I started my education in art school, then went to film school where I studied animation. I was focused on learning the craft and experimenting with narratives. Only later on did I learn about motion graphics, and even then it was mostly as an extension of branding and design.
I’ve always felt there was great value for animators to learn from motion graphics and vice versa.
It wasn’t until I began following Motionographer that a big light went off for me. Here was a community that celebrated content equally whether it was commercially driven motion graphics, independent films for festivals, or the wide variety of more experimental work celebrated by the site.
I’ve always felt there was great value for animators to learn from motion graphics and vice versa. I owe a lot to Motionographer for illuminating this for me — it was a most essential consideration for my book.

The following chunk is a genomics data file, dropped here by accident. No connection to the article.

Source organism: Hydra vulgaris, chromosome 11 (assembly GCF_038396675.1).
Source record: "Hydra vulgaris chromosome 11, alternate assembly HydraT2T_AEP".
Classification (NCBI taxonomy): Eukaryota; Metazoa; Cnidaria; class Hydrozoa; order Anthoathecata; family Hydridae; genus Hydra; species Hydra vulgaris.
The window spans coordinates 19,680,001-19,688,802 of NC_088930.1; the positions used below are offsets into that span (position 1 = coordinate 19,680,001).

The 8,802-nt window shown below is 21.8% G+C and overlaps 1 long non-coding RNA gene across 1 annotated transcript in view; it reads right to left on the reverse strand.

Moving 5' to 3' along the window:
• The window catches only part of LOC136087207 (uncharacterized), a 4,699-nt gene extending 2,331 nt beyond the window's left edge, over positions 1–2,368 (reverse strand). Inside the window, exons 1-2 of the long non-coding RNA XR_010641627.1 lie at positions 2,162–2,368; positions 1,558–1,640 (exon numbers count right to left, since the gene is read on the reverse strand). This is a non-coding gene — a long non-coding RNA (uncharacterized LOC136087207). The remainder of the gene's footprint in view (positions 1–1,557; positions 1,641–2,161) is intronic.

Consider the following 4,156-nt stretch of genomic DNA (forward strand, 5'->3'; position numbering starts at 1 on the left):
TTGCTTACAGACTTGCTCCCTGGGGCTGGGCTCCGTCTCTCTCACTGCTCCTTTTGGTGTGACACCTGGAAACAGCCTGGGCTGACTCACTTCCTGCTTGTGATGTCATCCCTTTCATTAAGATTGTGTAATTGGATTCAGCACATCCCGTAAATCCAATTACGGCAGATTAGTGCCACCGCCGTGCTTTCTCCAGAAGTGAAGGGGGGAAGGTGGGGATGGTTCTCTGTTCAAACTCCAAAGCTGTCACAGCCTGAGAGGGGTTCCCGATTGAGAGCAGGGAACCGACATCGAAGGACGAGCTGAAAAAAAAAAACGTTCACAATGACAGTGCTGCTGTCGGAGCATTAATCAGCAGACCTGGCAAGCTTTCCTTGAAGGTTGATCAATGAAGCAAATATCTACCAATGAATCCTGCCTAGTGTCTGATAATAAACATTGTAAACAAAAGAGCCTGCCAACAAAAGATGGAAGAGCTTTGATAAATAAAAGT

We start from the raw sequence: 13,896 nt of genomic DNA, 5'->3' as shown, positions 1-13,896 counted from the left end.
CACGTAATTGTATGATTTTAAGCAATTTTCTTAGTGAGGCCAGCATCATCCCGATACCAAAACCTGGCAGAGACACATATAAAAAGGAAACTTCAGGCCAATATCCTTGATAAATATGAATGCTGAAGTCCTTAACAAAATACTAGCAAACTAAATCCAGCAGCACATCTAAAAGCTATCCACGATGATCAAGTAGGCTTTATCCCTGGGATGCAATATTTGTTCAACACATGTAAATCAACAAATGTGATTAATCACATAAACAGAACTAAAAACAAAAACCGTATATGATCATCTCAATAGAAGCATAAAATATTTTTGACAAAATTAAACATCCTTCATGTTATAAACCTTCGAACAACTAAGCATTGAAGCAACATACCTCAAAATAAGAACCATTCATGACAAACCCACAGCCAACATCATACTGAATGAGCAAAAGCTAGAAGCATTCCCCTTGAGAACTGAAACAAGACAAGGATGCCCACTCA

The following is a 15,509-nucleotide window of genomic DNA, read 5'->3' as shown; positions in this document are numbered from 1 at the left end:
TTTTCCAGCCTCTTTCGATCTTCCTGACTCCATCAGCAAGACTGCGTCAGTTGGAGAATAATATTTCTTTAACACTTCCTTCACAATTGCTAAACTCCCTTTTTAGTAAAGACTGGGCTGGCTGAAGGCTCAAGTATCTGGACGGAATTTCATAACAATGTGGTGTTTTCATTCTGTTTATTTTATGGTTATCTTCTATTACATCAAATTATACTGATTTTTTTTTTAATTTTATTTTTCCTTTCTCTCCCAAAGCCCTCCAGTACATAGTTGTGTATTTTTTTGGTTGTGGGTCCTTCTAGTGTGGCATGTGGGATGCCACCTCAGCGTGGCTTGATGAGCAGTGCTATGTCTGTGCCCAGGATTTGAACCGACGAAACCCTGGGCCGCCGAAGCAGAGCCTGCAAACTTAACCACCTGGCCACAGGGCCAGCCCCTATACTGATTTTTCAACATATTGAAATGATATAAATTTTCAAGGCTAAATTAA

I feel like you have a very clear sense of who your audience is for your book. Tell us about the reader you had in mind while you wrote it.
I wrote this book for anyone who wants to make animated shorts. I specifically wrote it for “students” (in school or on their own) of animation, motion graphics, graphic design and advertising.
My goal was first to inspire artists to solidify their story ideas, but also to provide easy to follow steps for how to take a project from inception to distribution. I was less focused on pleasing the reader who’s looking for a ton of theory. My take is for the practical type who can’t wait to get moving on their latest brainchild and just needs some tangible guidance to get there.